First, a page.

Eastern District Bar Association celebrates 50 years of the Federal Magistrates Act
The Eastern District of New York Chapter of the Federal Bar Association held a 50th anniversary celebration of the Federal Magistrates Act in Central Islip on Wednesday, March 13.
The Federal Magistrates Act of 1968, signed into law by President Lyndon B. Johnson, created a new judicial officer in the federal district courts in response to an increasing caseload. The act replaced what was considered an outdated commissioner system in which judicial officers assisted district judges.
Today the officers are called magistrate judges, and their roles have grown significantly since the 1960s. Nowadays their duties include overseeing discovery, issuing search and arrest warrants, selecting juries, and holding arraignments, preliminary hearings and change of plea hearings. They also try cases on consent and issue reports and recommendations on certain motions.
Members of the EDNY Chapter of the Federal Bar Association used the 50th anniversary of the act as a reason to honor the contribution of the magistrate judges.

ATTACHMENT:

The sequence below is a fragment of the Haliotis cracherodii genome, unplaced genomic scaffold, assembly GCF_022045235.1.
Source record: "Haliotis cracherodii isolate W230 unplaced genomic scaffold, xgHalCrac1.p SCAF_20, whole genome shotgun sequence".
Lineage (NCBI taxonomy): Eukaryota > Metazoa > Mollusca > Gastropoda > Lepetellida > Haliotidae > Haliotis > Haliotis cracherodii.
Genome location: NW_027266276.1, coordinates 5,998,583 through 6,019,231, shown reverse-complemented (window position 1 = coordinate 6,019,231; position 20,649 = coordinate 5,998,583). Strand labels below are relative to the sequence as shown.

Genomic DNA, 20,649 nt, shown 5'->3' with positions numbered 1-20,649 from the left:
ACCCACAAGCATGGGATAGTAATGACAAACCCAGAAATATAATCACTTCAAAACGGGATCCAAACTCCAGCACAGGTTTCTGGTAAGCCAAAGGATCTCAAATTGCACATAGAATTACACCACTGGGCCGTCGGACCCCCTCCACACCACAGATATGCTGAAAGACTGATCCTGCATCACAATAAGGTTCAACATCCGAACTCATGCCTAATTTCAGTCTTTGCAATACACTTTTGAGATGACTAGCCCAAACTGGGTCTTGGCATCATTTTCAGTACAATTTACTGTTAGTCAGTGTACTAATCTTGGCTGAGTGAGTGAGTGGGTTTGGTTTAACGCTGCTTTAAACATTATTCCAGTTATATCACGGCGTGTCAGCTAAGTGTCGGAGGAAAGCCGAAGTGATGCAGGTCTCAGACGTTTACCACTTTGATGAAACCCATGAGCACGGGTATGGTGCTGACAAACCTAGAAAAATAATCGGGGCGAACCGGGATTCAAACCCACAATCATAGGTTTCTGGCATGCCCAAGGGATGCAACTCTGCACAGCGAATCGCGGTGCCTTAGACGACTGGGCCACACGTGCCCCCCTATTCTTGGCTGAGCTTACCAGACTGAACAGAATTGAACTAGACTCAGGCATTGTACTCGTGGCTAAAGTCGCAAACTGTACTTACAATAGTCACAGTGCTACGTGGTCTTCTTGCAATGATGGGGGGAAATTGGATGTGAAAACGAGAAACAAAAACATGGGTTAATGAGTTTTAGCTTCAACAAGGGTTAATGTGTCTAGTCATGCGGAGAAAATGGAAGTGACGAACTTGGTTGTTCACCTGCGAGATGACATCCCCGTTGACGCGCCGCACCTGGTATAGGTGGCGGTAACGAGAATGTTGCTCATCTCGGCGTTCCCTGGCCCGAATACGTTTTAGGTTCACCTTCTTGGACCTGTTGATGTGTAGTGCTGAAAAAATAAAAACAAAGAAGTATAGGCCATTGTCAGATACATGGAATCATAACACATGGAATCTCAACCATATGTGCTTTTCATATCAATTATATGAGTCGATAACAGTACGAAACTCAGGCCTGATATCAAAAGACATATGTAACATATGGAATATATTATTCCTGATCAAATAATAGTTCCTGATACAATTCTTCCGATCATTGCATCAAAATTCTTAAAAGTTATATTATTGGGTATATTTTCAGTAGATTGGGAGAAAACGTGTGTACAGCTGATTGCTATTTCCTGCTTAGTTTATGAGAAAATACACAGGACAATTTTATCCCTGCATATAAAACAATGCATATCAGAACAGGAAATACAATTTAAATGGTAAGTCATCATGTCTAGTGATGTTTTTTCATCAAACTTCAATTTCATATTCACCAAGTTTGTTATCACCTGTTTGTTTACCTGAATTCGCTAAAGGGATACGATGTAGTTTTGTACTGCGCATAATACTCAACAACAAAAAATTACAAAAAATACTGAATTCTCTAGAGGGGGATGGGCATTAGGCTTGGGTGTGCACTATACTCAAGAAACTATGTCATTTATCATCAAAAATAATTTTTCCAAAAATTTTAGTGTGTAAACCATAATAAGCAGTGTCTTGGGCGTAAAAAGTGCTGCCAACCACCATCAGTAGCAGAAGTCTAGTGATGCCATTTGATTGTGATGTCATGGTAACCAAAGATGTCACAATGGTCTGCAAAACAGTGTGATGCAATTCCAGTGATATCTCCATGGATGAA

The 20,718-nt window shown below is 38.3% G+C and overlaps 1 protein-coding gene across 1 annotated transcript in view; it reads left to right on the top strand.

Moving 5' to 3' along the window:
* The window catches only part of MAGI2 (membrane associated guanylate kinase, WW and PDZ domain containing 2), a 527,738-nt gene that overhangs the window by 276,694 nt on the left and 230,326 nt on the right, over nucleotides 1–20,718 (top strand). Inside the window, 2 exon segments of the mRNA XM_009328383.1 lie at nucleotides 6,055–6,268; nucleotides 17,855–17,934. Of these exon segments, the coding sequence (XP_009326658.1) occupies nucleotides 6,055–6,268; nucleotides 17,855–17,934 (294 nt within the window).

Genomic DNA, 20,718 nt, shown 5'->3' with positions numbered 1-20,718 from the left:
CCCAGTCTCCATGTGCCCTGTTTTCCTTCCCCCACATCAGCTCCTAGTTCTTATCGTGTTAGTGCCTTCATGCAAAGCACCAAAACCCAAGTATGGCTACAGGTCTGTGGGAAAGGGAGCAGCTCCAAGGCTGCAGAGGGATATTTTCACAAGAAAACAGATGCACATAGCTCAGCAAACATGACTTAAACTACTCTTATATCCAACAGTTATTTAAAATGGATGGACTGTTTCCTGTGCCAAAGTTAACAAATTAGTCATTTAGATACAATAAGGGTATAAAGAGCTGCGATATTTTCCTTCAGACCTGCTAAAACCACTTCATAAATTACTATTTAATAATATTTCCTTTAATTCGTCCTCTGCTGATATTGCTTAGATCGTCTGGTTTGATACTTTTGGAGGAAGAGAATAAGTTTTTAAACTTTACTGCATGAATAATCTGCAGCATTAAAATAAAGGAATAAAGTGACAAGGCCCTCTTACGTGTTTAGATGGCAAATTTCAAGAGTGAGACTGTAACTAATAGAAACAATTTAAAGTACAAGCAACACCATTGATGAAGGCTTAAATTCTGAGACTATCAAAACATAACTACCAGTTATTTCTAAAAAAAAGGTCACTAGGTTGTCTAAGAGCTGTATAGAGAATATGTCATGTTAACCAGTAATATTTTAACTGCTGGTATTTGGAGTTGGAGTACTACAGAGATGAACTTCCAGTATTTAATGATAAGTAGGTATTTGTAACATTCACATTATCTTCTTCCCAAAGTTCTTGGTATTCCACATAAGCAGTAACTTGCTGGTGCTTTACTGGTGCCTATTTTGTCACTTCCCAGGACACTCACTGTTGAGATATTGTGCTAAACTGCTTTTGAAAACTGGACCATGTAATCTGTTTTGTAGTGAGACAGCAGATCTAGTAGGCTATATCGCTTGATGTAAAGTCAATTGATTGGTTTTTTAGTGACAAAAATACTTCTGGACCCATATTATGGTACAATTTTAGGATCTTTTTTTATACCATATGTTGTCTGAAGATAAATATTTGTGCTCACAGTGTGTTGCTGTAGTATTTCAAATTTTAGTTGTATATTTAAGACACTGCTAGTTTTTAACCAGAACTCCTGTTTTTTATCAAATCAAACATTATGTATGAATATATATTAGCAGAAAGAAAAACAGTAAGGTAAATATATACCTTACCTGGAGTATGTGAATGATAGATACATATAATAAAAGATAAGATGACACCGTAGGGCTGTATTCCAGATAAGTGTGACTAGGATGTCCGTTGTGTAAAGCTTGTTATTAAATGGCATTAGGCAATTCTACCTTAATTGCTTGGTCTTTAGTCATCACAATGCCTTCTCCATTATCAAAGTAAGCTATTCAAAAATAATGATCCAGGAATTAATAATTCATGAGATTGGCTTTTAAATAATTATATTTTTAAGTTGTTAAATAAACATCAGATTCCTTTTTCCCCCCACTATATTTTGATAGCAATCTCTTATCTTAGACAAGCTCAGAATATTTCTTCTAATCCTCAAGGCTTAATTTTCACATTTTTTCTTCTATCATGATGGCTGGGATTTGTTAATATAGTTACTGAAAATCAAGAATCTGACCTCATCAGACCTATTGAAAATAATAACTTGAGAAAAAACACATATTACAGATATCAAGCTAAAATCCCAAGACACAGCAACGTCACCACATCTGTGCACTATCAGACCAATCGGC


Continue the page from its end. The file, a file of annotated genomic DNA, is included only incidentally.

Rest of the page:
“This concept of flexibility, innovation and encouragement of these brilliant and exceptionally capable men and women to increase their participation in all matters of the court has persisted in this district to this day,” said Hon. Dora Irizarry, chief judge of the EDNY. “It is what has made this district the innovator of programs now duplicated around the country and distinguished it in the nation.
“I look forward to working with our magistrate judges as we forge into the future, finding better ways to administer justice fairly and efficiently,” Chief Judge Irizarry continued. “On behalf of all the district judges of the court, I thank all of you [the magistrate judges] for your incredible service to the people of the EDNY.”
Plaques listing the names of the EDNY magistrate judges were presented by Chief Judge Irizarry to Chief Magistrate Judge Roanne L. Mann, and by Judge Joanna Seybert to Magistrate Judges Kathleen Tomlinson and Ramon E. Reyes. The plaques will be displayed in both the federal courthouse in Downtown Brooklyn and the courthouse in Central Islip.
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